Women’s Access to Reproductive Rights and Climate Change: The Butterfly Effect
When we think about climate change and women’s rights, most people have these things on completely different levels. Environmental issues are immediately associated with factories, deforestation, carbon emission, animal farming, while women’s rights are connected with access to education, reproductive choice, protection of women’s health and equality. But, if you think deeply, Women’s access to reproductive rights and climate change are closely interconnected.
According to the Aspen Institute, the relationship between human numbers and greenhouse gas emissions is not straightforward, in part because per capita emissions vary greatly between (and within) countries. For example, the average American emits nearly 20 tons of CO2 per year; the average Ugandan emits a tenth of one ton. Nonetheless, in all parts of the world, population growth is associated with a proportionate increase in emissions: a 10% increase in the population generally yields a 10% increase in emissions.
Even though we cannot trace a direct connection, the fact remains that every person born on the planet contributes to global warming. At present, despite significant progress in some countries, many states still prevent women from having reproductive rights and choices.
Lat’s consider two imaginary situations. The first is where a girl receives education, she has access to reproductive choice and contraception. The idea of family planning is widely known in her society, and she consciously approaches whether she wants to become a mother or not, how many children she wants and at what age. Of course, there are different unpredictable situations in life, but if the general trend goes towards the idea of conscious motherhood, then society itself will be happier. Conscious motherhood or the absence of children in this way can affect the ecological situation.
The second situation is – the girl received no or minimal education, sexual and reproductive rights is taboo in her society. She has no access to family planning; she cannot protect herself from unwanted pregnancy or sexually transmitted infections. The last thing she would plan is how many children she wants or whether she wants them at all.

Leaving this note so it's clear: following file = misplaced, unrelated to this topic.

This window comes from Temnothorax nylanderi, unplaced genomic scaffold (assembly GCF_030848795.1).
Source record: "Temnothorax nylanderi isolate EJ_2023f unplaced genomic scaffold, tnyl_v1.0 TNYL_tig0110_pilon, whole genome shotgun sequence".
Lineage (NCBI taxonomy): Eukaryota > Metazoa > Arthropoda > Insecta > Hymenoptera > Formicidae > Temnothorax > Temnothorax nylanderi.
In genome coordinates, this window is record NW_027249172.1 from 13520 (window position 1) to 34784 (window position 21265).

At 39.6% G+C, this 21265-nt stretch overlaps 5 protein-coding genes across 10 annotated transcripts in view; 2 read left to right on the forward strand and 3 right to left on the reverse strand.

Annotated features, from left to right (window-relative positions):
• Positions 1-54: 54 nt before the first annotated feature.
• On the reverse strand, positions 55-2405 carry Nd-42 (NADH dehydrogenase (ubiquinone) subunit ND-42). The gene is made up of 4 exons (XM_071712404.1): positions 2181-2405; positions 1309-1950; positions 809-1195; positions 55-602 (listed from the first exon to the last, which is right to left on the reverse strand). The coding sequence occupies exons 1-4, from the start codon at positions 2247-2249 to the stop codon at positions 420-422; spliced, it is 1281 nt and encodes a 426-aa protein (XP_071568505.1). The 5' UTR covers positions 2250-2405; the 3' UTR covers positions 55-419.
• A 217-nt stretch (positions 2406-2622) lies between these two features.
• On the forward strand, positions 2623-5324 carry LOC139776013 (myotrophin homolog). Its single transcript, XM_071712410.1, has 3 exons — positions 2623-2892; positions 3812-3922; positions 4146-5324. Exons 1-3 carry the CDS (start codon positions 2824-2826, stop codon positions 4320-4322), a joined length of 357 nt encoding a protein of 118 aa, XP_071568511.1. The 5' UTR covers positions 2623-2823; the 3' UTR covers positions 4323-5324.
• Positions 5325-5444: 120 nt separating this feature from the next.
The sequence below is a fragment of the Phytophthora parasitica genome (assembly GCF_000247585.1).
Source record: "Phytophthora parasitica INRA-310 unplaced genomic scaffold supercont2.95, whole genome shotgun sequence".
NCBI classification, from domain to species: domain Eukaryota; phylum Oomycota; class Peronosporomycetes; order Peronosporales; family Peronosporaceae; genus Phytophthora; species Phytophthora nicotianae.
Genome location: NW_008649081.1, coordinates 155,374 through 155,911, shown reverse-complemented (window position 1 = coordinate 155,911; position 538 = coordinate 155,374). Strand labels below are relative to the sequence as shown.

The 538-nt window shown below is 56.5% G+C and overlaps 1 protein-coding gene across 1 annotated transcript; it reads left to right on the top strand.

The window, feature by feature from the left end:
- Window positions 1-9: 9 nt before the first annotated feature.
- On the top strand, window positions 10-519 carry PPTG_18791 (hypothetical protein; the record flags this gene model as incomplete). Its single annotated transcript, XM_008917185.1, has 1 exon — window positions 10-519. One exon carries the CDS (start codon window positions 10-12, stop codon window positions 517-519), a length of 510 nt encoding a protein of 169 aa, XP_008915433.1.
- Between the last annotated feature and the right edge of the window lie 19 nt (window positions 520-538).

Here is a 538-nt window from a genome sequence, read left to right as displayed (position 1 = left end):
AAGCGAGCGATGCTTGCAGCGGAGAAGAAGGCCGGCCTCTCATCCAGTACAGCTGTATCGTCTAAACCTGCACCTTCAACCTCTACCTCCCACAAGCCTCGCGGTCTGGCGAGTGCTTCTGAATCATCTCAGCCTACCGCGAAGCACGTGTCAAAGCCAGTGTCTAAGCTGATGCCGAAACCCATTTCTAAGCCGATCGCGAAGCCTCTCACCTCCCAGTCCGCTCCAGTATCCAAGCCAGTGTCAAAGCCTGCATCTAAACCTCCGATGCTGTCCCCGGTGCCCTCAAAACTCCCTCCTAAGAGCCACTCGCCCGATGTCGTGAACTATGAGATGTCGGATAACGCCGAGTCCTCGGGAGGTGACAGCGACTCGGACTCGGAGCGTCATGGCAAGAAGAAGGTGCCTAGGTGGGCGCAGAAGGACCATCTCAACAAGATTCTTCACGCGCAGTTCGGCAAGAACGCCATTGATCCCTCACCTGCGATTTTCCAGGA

Of course, these examples are rather exaggerated. But, the idea remains the same, girls’ access to education and reproductive choice allows them to choose their future and the future of the planet. Women’s access to reproductive rights can have a positive impact on climate change and global warming.
According to the article ‘Why family planning is key to climate adaptation’ written by Bridget Kelly, there are over 89 million unplanned pregnancies annually worldwide. 214 million women of reproductive age in developing regions want to avoid pregnancy but are not using a modern contraceptive method. If family planning and contraception were widely accessible, unintended pregnancies, unplanned births, and abortions would decline substantially.
Moreover, the recent publication entitled Drawdown: The most comprehensive plan ever proposed to reverse global warming, details the top 100 solutions that have the greatest potential to reduce emissions or sequester carbon from the atmosphere. The team of over 200 scientists and researchers have modelled and detailed 21st-century solutions to a 21st-century problem, namely that benefit the environment and society. It is, therefore, not shocking that girls’ education and family planning rank 6th and 7th respectively on this comprehensive list of solutions to save the planet. Sitting well ahead of many infrastructures and energy-related solutions, the most widely known climate change solutions.
As Laurie Mazur aptly pointed out in the article ‘Women’s rights are key to slowing population growth’: Women’s rights are key. Fertility rates remain high where women’s status is low. Fewer than one-fifth of the world’s countries will account for nearly all of the world’s population growth this century. Not coincidentally, those countries — the least developed nations in sub-Saharan Africa, South Asia, and elsewhere — are also where girls are less likely to attend school, where child marriage is common, and where women lack the basic rights. That’s how Women’s access to reproductive rights and global warming are connected to each other.
It is now clear that women’s access to family planning and education influence what the future holds for us and our planet. Level of education of women with information and access to birth control are key factors that influence the population. Education for women leads to few children, has been seen to improve health and reduce mortality, affecting the global population outlook.
Even though the relationship between reproductive rights and climate change is not so clearly traced, at the moment something is clear. When the states and the international arena focus on education and family planning of women, we will see a positive effect on climate change, global warming and the greenhouse effect in principle.